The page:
I haven't lived in Columbus long enough to fully grasp the sentimental attachment to the old Claflin School on Fifth Avenue. But I do know this: Some things are just worth preserving.
Claflin, I've discovered, is not just an old relic with boarded up doors and broken windows sitting on a weed-infested lot. It's history that takes us all the way back to the aftermath of the Civil War, when former slaves needed a place to educate their children. The Freedmen's Bureau built the first black school in Columbus on the site where the dilapidated building now stands, restricting its use to educational purposes. When the original building was destroyed by fire, the current building was erected in 1958, becoming an oasis of knowledge and culture in the community.
So what does Claflin represent? Freedom, not only from physical bondage, but also chains that kept blacks from knowledge for centuries. The school, like other black educational institutions across the nation, became the ladder out of the depths of slavery to a world of opportunity.
I can't think of a better way to show black children in Columbus that we value education and its transforming power than to preserve the one building in the city that most symbolizes that ideal.
But such rich heritage, it seems, is no longer valued by many in the community.
On Tuesday, city officials told council that they haven't been able to find any developers interested in restoring the Claflin School building. Plans to make it a one-stop center for the homeless have been abandoned and the property will likely go back to the federal government if no interested party comes forward. City Manager Isaiah Hugley said the city will make one last attempt to attract developers by setting up a public hearing in the near future.
But some residents who live in the neighborhood said they won't be holding their breaths.
"Nowadays it's all about me, me, me," said 34-year-old Marquis Foster, who sat with his father at an apartment complex not far from the site on Thursday afternoon. "People feel if it's not about them, they don't want anything to do with it. I wish we could get together and fight for something that really means something."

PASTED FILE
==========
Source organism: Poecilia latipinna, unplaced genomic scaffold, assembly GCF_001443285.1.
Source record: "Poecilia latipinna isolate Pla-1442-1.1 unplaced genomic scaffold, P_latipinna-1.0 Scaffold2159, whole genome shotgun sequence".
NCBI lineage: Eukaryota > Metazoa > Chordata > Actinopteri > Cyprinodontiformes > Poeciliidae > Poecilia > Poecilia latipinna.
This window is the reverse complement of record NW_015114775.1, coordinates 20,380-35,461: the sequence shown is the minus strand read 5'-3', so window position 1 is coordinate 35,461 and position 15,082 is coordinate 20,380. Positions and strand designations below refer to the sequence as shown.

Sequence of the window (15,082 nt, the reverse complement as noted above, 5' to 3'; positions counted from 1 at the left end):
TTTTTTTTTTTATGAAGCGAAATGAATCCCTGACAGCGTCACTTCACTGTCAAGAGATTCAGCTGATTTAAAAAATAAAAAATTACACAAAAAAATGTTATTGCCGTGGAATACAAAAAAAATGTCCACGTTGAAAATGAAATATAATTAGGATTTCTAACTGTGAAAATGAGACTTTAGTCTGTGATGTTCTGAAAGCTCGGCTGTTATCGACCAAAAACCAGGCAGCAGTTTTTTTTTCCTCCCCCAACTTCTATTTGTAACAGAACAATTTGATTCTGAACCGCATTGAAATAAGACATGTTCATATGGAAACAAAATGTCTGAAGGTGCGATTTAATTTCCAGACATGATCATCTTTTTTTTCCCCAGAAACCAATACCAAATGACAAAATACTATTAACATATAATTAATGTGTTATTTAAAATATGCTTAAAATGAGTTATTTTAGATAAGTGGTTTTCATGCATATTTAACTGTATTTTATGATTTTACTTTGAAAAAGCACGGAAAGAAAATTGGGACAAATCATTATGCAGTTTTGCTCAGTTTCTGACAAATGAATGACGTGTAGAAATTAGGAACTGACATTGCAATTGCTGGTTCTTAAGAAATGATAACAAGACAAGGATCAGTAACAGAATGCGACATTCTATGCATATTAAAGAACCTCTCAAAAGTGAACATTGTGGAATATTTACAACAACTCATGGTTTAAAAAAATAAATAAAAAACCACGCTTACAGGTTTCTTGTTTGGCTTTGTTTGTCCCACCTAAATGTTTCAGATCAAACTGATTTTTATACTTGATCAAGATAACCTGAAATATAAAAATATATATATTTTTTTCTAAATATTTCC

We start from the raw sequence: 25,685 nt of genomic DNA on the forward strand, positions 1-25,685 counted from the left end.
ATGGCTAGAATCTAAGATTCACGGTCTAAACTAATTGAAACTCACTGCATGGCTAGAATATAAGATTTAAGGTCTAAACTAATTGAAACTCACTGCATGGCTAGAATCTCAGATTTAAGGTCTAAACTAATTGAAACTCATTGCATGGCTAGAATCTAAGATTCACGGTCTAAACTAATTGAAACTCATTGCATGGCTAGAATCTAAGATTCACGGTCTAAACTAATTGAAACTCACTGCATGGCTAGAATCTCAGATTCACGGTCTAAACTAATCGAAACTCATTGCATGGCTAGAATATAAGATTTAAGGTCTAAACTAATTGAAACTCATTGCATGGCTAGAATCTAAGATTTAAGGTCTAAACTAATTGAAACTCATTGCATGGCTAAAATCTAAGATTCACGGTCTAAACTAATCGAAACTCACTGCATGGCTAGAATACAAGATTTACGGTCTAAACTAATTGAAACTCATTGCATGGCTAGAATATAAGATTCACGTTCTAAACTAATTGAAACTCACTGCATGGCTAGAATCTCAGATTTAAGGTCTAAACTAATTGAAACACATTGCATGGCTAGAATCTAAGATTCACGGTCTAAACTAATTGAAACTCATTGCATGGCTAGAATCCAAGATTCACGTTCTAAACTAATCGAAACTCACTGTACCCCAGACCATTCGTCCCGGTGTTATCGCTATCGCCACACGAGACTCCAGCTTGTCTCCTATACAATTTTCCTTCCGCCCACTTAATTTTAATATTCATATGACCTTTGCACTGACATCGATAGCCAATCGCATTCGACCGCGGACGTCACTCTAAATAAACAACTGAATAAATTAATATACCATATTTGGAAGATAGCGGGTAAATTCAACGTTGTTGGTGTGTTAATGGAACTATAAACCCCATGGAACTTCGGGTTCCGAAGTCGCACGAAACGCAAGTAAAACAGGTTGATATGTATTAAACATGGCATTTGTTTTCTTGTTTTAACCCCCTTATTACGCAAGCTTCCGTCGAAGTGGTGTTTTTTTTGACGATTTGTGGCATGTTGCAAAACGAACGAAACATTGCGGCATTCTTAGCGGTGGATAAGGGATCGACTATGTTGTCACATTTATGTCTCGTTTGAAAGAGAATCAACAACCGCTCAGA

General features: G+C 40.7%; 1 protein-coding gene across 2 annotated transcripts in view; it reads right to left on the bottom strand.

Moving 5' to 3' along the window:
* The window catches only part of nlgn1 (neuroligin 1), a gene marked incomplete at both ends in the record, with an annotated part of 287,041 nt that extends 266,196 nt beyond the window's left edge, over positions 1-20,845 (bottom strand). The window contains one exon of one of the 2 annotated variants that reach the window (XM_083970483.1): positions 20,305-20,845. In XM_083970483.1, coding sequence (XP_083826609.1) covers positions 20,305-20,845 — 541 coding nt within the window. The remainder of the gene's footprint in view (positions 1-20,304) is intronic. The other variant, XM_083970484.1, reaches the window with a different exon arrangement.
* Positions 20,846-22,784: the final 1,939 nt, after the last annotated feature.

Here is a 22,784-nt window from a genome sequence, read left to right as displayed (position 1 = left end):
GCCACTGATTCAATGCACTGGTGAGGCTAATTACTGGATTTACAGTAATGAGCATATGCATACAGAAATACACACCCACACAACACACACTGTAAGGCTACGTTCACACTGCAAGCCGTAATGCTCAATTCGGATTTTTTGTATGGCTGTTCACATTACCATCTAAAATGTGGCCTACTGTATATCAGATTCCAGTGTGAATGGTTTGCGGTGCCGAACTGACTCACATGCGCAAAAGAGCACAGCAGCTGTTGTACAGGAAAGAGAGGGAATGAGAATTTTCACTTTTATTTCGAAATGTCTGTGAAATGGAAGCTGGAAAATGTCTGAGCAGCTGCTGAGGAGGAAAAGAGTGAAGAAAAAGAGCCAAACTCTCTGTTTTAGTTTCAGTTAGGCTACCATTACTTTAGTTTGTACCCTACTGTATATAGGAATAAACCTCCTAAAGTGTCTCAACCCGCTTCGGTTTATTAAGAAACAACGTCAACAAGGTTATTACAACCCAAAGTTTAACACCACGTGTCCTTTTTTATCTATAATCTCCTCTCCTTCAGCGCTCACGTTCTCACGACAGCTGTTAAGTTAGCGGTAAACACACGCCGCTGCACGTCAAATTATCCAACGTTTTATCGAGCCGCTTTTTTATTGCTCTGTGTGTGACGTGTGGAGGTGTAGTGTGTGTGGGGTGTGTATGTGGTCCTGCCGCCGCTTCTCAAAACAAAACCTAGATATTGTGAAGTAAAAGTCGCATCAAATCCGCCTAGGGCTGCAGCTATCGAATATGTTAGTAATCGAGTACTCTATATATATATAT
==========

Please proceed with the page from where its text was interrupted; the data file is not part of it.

Foster said his grandfather, Willie Streeter, was one of the school's early students. Streeter is now in his 80s and tells stories about what a great school it once was.
"They should restore the building, use it for something valuable, like helping the homeless or a center for the kids," Foster said.
Foster isn't the only one who thinks the historical building can be preserved if the community comes together. Members of the local National Association for the Advancement of Colored People and curators at the Columbus Black History Museum have been trying to rally the community for more than a year.
"I tried feverishly to get the community interested in that project," said Nate Sanderson, former NAACP president and now a candidate running for a school board seat. "But where's the outrage? It causes me great pain to see that there was no due diligence to preserve and restore the Claflin building,"
Since I've been in Columbus, I've heard other complaints about community indifference toward black historic landmarks.
Robert Anderson, chairman of the Liberty Theater Board, said he has the same problem trying to get people to come to the Liberty Theater, which was once the only theater where blacks were allowed.
"Right now, the problem is that the people who actually used the Liberty in its heyday, they're old," he said. "They don't get out like they used to when they were younger. And the neighborhood has changed so much. Younger folks now go to modern theaters and things, they go to the movies. They're not interested in historic places like the Liberty."
Anderson went to the Claflin School and would hate to see it torn down.
"I had some great teachers there, and it really set a good foundation for me," he said.
Johnnie Warner, director of the black history museum, said he's been trying to get blacks in Columbus to show more regard for the Claflin building and other aspects of black history for years, but people don't seem interested. He would like to see the school turned into a cultural center for studying and preserving black history.
Well, we'll just have to wait and see what happens with the old Claflin building and hope that someone comes forward with a plan soon. Until then, it remains a neglected historical treasure.
Alva James-Johnson, reporter, email@example.com.